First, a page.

Surprising Causes of High Blood Pressure

Blood pressure is a dangerous health issue that affects about a third of the United States. Doctors and health experts will tell you that poor diet, lack of exercise, smoking, and stress are main factors for developing high blood pressure. While that is factual, there are a few other surprising causes of high blood pressure.

Surprising Causes of High Blood Pressure

Surprising Causes of High Blood Pressure

A recent study done by researchers from the Heinrich-Heine-University in Dusseldorf, Germany studied 41,000 people from Norway, Sweden, Denmark, Germany, and Spain. They gathered research from these subjects at the beginning of the study and again for a follow-up ranging from five to nine years later.

The researchers found that in the most polluted city, an extra 1 of every 100 people living in the area will most likely develop high blood pressure compared to people living is less polluted areas.

For three different two-week period, the researchers measured the air pollution in each city. They also measured the traffic density around the participants’ homes.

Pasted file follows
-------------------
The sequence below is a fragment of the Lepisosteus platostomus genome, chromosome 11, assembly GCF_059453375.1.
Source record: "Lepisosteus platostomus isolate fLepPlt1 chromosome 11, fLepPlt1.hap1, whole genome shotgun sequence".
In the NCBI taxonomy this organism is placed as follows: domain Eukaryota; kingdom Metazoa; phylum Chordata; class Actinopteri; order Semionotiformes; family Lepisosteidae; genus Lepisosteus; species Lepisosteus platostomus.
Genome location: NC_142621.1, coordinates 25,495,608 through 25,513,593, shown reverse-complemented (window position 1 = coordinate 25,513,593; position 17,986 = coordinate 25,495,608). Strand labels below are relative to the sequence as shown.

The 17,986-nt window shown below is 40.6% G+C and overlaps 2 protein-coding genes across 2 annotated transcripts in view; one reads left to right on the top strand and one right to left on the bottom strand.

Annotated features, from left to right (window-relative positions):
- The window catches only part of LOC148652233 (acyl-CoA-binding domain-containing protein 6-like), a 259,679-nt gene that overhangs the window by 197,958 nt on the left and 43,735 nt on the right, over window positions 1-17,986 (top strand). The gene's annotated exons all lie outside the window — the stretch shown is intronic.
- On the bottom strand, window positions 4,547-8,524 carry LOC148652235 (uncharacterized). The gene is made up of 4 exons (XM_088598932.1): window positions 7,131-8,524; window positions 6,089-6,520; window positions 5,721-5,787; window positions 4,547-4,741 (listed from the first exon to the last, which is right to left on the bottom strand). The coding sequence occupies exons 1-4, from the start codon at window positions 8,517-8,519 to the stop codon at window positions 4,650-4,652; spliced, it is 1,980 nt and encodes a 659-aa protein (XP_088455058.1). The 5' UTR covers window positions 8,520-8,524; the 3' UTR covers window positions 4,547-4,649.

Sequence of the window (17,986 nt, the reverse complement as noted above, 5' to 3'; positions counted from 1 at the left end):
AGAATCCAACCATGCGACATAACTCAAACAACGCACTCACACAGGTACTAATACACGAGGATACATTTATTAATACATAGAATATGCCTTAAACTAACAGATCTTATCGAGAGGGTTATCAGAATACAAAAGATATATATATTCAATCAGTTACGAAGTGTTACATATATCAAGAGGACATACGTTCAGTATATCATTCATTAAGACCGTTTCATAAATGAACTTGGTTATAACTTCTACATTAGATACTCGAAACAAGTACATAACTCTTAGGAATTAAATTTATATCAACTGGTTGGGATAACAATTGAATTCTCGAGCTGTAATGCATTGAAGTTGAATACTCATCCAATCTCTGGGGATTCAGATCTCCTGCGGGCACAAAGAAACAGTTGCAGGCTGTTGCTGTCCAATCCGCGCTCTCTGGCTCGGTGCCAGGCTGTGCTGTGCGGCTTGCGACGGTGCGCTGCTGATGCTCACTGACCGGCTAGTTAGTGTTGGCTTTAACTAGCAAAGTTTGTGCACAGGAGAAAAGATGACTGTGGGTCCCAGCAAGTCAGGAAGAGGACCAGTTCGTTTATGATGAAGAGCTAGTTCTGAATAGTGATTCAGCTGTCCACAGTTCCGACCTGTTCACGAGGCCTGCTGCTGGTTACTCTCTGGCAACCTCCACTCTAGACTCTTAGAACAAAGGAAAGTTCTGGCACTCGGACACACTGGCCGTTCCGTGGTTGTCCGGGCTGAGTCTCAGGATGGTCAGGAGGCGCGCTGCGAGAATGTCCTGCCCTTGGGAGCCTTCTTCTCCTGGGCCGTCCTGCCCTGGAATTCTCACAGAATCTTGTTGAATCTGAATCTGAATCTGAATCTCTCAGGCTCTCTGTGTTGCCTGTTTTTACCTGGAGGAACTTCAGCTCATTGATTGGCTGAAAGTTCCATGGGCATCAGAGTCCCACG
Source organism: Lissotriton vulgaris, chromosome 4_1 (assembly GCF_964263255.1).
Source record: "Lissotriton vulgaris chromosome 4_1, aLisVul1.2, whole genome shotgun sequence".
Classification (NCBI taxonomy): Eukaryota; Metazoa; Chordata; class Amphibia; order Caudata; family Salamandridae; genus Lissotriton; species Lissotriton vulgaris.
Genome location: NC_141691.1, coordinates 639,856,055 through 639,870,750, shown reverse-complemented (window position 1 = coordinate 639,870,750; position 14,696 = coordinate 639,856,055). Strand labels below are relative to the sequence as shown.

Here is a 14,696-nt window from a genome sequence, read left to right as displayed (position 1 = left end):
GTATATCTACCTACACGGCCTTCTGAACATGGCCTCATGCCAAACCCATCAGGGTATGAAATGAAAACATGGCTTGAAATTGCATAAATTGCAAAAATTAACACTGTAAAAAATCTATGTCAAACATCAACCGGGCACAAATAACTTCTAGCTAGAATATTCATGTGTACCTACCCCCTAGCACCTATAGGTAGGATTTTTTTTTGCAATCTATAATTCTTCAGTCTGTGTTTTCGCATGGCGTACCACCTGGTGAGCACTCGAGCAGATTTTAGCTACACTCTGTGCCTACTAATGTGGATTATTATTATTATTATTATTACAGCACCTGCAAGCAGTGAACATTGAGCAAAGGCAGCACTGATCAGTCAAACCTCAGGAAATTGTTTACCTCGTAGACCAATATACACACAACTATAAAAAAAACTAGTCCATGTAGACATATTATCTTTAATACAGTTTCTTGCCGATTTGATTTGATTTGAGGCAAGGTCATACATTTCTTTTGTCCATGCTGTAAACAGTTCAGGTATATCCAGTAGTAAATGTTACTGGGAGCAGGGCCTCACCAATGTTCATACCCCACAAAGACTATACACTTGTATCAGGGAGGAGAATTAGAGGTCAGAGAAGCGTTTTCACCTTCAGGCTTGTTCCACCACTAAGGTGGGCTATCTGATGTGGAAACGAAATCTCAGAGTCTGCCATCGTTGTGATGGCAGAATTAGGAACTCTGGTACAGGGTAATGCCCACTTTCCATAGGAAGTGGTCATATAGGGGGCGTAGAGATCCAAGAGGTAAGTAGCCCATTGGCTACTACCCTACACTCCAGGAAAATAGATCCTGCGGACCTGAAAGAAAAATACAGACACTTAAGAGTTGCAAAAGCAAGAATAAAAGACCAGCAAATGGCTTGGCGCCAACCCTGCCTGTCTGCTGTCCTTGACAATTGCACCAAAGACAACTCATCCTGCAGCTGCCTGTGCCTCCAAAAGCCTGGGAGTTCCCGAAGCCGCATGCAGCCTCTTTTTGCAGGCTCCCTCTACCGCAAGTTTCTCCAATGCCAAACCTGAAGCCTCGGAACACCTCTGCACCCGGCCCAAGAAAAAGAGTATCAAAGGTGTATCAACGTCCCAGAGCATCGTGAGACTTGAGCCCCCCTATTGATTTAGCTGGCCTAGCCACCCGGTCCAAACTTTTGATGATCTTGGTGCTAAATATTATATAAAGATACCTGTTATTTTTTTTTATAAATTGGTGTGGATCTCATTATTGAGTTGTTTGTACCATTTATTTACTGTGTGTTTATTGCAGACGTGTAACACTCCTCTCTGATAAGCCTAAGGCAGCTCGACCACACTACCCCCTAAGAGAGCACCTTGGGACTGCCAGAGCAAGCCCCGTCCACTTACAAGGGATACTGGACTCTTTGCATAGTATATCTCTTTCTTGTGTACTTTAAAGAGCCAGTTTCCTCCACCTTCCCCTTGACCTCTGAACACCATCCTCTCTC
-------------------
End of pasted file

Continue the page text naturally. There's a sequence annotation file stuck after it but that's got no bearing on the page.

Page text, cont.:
Participants that lived where there was a higher pollution level were much more likely to report themselves as developing high blood pressure.

At the beginning of the study, none of the patients had high blood pressure. However, by the follow-up, 15% of the group had developed hypertension.

The lead author of the study and professor of environmental epidemiology at Heinrich-Heine-University, Barbara Hoffman, said:

“Our findings show that long-term exposure to particulate air pollution is associated with a higher incidence of self-reported hypertension and with intake of anti-hypertensive medication. As virtually everybody is exposed to air pollution for all of their lives, this leads to a high number of hypertension cases, posing a great burden on the individual and on society. Exposure to traffic noise shares many of the same sources with air pollution and so has the potential to confound the estimates of the adverse effects of pollution on human health. However, this study controlled for traffic noise exposure and found that the associations of air pollution with hypertension did not vanish. This is important because preventive measures for air pollution and noise differ.”

The study shows that there may be surprising causes of high blood pressure, such as pollution and traffic noise. However, more specific studies will need to be done to better prove the correlation with hypertension and these factors.


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